Biologics including interferon-α and somatostatin analogues have also been studied. Although two small studies with interferon-α showed promising results, a phase II study of interferon-α in 35 patients with recurrent WHO grade I meningiomas showed no radiographic responses and a median time to progression of 7 months.[114–116] In a study of 16 patients with recurrent meningiomas shown to overexpress somatostatin receptors, therapy with sustained-release somatostatin led to a partial response in 5 patients and stable disease in another 5 patients.[117] In contrast, a prospective phase II trial of octreotide in nine patients with recurrent high-grade meningioma showed no radiographic responses and a best response of stable disease in 33%.[118] A phase II trial of pasireotide, another long-acting somatostatin analogue with higher affinity for somatostatin receptors, was similarly disappointing with no radiographic responses and no improvement in 6 month progression free survival (PFS6) for patients with WHO grade I to III meningiomas.[119] A phase II trial of octreotide in combination with the mTOR inhibitor everolimus is currently enrolling in France (NCT02333565).

Hormonal agents have also been studied given the increased expression of progesterone receptors in meningiomas. A randomized, double-blind phase III trial (SWOG S9005) of mifepristone showed no significant difference in failure-free or OS as compared with placebo.[120] A phase II trial of tamoxifen showed partial or minor responses in 3 of 19 patients, and 6 patients with stable disease.[121]

Studies for targeted therapies thus far have also failed to show significant efficacy. Angiogenesis has been targeted in particular due to the highly vascularized nature of meningiomas and elevated expression of proangiogenic factors.[122] A phase II trial with the small-molecule tyrosine kinase inhibitor sunitinib, which targets VEGF receptor (VEGFR) and PDGF receptor (PDGFR), in WHO grade II and III meningiomas demonstrated a PFS6 of 42% and median OS of 24.6 months.[123] However, 60% of patients experienced grade 3 or 4 toxicities. In retrospective studies, bevacizumab, a monoclonal antibody against VEGF, showed a PFS6 rate of 43.8% in high-grade meningiomas and 86% in WHO grade I to III meningiomas.[124,125] A phase II study of bevacizumab in 40 patients with WHO grade I to III meningiomas showed a best response of partial response in 5% of atypical meningiomas and stable disease in 100, 85, and 82% of grade I, II, and III meningiomas, respectively.[126] The PFS6 was 87% and median OS was 35.6 months. Another phase II study of bevacizumab in combination with everolimus showed a best response of stable disease in 15 of 17 enrolled patients; PFS6 was 69% with median OS of 23.8 months.[127] Vatalanib, a tyrosine kinase inhibitor targeting VEGFR, has also been studied in a phase II trial with a best response of stable disease in 68.2% of patients and PFS6 of 64.3 and 37.5% in grade II and grade III patients, respectively.[128] Overall, strategies targeting VEGF appear to stabilize tumor growth in highly pretreated patients, although additional randomized studies are needed to confirm efficacy.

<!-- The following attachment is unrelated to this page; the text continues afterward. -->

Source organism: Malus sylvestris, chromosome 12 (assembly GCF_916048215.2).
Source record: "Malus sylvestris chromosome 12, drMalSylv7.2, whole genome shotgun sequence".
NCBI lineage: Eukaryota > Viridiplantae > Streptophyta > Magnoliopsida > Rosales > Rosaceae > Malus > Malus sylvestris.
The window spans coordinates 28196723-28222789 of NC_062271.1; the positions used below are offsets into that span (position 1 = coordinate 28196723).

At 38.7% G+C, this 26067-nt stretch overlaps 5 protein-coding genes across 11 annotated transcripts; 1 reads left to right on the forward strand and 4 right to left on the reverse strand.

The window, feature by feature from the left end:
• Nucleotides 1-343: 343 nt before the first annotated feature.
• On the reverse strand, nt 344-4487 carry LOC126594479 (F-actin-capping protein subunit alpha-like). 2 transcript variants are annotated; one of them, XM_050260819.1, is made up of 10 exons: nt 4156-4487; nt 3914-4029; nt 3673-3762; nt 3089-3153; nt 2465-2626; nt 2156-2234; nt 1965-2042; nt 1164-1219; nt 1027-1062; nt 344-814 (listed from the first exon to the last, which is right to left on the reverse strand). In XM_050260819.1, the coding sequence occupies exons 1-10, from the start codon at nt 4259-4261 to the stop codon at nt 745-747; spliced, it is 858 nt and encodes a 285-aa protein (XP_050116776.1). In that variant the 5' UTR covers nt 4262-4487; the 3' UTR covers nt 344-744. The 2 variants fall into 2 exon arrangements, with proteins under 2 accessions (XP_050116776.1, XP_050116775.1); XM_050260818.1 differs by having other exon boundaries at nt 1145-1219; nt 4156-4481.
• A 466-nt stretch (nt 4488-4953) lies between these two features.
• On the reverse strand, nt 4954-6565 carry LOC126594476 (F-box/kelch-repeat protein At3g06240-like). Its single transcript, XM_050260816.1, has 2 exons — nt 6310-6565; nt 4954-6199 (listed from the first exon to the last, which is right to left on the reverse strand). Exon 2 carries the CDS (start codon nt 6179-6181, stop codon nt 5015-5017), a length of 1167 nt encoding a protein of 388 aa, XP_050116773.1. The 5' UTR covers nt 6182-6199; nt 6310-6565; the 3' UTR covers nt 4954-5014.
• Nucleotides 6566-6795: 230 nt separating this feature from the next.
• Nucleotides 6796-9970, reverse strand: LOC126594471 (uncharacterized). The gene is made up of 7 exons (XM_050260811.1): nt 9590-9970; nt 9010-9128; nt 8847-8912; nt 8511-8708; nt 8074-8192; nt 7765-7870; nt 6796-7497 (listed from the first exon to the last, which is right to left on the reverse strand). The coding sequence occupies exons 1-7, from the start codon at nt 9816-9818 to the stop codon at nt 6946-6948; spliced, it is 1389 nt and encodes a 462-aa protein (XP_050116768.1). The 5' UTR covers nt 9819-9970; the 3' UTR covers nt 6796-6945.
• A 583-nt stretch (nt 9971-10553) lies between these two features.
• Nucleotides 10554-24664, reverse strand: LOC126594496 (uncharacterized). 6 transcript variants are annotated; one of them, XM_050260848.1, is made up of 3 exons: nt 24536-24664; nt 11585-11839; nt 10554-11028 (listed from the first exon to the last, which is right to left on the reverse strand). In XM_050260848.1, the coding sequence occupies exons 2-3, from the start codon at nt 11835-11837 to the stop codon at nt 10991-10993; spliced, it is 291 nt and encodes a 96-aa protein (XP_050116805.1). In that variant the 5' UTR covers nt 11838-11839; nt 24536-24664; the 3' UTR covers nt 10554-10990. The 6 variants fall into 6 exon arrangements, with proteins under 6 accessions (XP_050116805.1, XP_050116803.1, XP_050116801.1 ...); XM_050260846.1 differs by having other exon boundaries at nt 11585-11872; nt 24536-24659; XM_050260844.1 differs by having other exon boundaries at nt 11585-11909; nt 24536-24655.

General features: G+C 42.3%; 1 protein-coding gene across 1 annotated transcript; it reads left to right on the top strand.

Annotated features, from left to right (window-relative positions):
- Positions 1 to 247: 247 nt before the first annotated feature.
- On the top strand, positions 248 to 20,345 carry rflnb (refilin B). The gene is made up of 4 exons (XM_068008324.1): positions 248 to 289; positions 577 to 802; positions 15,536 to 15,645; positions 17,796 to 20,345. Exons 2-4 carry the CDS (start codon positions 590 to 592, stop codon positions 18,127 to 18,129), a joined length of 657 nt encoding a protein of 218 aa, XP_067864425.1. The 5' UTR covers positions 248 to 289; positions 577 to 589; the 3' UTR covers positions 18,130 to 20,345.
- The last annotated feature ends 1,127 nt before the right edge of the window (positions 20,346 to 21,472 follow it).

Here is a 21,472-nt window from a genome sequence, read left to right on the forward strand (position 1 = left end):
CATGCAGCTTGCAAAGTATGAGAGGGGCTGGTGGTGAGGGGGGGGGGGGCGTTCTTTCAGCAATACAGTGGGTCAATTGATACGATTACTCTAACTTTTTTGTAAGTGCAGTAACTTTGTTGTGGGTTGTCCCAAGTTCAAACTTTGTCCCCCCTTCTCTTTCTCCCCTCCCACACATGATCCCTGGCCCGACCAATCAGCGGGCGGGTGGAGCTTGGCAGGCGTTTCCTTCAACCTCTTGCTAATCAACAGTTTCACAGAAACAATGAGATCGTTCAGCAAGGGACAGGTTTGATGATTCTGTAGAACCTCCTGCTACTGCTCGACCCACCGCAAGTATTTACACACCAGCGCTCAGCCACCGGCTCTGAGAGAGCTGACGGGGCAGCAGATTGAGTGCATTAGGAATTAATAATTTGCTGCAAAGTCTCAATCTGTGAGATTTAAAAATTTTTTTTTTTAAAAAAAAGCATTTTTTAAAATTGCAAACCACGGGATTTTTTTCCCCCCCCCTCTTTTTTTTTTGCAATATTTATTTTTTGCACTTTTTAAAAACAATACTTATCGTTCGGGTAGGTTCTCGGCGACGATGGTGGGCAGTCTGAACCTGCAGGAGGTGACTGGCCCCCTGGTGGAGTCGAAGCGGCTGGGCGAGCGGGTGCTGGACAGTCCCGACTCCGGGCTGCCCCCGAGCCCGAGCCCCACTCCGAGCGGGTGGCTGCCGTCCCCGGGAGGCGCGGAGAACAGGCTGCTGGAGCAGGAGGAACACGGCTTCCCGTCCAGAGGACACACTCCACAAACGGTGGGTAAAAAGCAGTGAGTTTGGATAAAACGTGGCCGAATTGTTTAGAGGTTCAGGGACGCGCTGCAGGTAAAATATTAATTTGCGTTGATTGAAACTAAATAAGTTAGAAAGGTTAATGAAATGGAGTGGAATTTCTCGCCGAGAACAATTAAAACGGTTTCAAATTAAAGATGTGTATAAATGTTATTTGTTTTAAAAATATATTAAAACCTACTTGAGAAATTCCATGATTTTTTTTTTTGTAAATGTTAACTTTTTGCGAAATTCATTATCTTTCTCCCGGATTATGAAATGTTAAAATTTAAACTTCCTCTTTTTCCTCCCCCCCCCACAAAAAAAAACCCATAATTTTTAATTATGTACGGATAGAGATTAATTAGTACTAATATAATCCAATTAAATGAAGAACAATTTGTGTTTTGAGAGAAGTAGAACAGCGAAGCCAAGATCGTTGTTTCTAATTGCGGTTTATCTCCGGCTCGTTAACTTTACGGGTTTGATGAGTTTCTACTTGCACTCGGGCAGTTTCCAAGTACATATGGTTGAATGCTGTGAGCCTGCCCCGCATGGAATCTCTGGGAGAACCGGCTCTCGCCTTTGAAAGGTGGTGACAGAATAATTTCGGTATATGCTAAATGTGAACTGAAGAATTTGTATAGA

Imatinib, an inhibitor of PDGFR, has also been studied in patients with recurrent WHO grade I to III meningiomas (North American Brain Tumor Consortium study 01–08). The phase II trial showed no responses with a PFS6 of 29.4%.[129]

Novel Therapies

Recent studies on the molecular and genetic landscape of meningiomas have led to several clinical trials of targeted therapy. For example, a multi-arm nonrandomized phase II trial with vismodegib (for tumors with a SMO/PTCH1 mutation) and focal adhesion kinase (FAK)-inhibitor GSK2256098SMO (for tumors with a NF2 mutation) is currently underway in recurrent meningioma patients, with plans to add an arm for patients with AKT mutations in the future (NCT02523014). Abnormal mTORC1 signaling in NF2-mutant and sporadic (NF2 wild-type) meningioma patients has led to a phase II trial of the mTORC1/2 inhibitor vistusertib for recurrent grade II and III meningiomas (NCT03071874).[130] Phase I trials of everolimus (NCT01880749) and the cyclin-dependent kinase (CDK)-inhibitor ribociclib (NCT02933736) are also currently recruiting.

Increased PD-L1 expression in meningiomas and the remarkable successes of immunotherapy in other malignancies have led to two clinical trials, one of nivolumab (NCT02648997) and another planned trial of pembrolizumab (NCT03016091). Treatment with tumor treating fields (NovoTTF) showed stable disease in a small pilot study of four of six patients with recurrent or progressive grade II or III meningiomas; a phase II trial in combination with bevacizumab is ongoing (NCT02847559).[131] Trabectedin, a novel antineoplastic agent, is also being studied in a phase II trial, given promising in vitro activity against high-grade meningioma cell lines (NCT02234050).[132]